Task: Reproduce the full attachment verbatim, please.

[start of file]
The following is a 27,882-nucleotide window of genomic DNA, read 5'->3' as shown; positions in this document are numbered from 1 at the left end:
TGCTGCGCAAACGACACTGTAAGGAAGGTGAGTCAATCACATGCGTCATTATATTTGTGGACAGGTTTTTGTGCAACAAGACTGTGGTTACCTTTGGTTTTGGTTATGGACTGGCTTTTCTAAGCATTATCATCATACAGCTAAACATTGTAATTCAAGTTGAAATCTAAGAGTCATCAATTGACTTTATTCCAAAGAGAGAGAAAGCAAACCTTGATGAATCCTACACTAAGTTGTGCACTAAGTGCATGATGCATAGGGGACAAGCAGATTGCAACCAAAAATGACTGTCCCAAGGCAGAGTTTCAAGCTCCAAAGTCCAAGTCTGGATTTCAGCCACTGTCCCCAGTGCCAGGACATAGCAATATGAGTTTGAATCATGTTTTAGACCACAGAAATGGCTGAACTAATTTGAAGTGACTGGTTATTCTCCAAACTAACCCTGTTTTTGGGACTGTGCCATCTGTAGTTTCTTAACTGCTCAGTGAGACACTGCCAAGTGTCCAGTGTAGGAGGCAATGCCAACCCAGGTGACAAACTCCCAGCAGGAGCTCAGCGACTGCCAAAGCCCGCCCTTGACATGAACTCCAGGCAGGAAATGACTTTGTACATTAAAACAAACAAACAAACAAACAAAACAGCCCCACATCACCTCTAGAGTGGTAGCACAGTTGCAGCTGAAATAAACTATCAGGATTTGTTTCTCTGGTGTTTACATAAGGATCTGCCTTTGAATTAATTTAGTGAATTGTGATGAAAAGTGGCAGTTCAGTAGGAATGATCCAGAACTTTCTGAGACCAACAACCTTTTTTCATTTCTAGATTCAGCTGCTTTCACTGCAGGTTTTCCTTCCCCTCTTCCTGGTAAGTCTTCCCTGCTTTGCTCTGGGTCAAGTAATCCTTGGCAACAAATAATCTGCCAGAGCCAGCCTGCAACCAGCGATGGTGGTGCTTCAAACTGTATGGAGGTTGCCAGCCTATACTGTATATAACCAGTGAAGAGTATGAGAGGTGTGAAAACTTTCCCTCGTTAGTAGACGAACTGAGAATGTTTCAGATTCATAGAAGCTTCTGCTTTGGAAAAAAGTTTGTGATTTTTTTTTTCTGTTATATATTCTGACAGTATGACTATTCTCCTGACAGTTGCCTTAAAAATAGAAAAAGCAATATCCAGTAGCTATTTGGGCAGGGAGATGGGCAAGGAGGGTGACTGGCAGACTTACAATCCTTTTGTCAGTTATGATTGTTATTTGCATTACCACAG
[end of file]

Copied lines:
The following is a 27,882-nucleotide window of genomic DNA, read 5'->3' as shown; positions in this document are numbered from 1 at the left end:
TGCTGCGCAAACGACACTGTAAGGAAGGTGAGTCAATCACATGCGTCATTATATTTGTGGACAGGTTTTTGTGCAACAAGACTGTGGTTACCTTTGGTTTTGGTTATGGACTGGCTTTTCTAAGCATTATCATCATACAGCTAAACATTGTAATTCAAGTTGAAATCTAAGAGTCATCAATTGACTTTATTCCAAAGAGAGAGAAAGCAAACCTTGATGAATCCTACACTAAGTTGTGCACTAAGTGCATGATGCATAGGGGACAAGCAGATTGCAACCAAAAATGACTGTCCCAAGGCAGAGTTTCAAGCTCCAAAGTCCAAGTCTGGATTTCAGCCACTGTCCCCAGTGCCAGGACATAGCAATATGAGTTTGAATCATGTTTTAGACCACAGAAATGGCTGAACTAATTTGAAGTGACTGGTTATTCTCCAAACTAACCCTGTTTTTGGGACTGTGCCATCTGTAGTTTCTTAACTGCTCAGTGAGACACTGCCAAGTGTCCAGTGTAGGAGGCAATGCCAACCCAGGTGACAAACTCCCAGCAGGAGCTCAGCGACTGCCAAAGCCCGCCCTTGACATGAACTCCAGGCAGGAAATGACTTTGTACATTAAAACAAACAAACAAACAAACAAAACAGCCCCACATCACCTCTAGAGTGGTAGCACAGTTGCAGCTGAAATAAACTATCAGGATTTGTTTCTCTGGTGTTTACATAAGGATCTGCCTTTGAATTAATTTAGTGAATTGTGATGAAAAGTGGCAGTTCAGTAGGAATGATCCAGAACTTTCTGAGACCAACAACCTTTTTTCATTTCTAGATTCAGCTGCTTTCACTGCAGGTTTTCCTTCCCCTCTTCCTGGTAAGTCTTCCCTGCTTTGCTCTGGGTCAAGTAATCCTTGGCAACAAATAATCTGCCAGAGCCAGCCTGCAACCAGCGATGGTGGTGCTTCAAACTGTATGGAGGTTGCCAGCCTATACTGTATATAACCAGTGAAGAGTATGAGAGGTGTGAAAACTTTCCCTCGTTAGTAGACGAACTGAGAATGTTTCAGATTCATAGAAGCTTCTGCTTTGGAAAAAAGTTTGTGATTTTTTTTTTCTGTTATATATTCTGACAGTATGACTATTCTCCTGACAGTTGCCTTAAAAATAGAAAAAGCAATATCCAGTAGCTATTTGGGCAGGGAGATGGGCAAGGAGGGTGACTGGCAGACTTACAATCCTTTTGTCAGTTATGATTGTTATTTGCATTACCACAG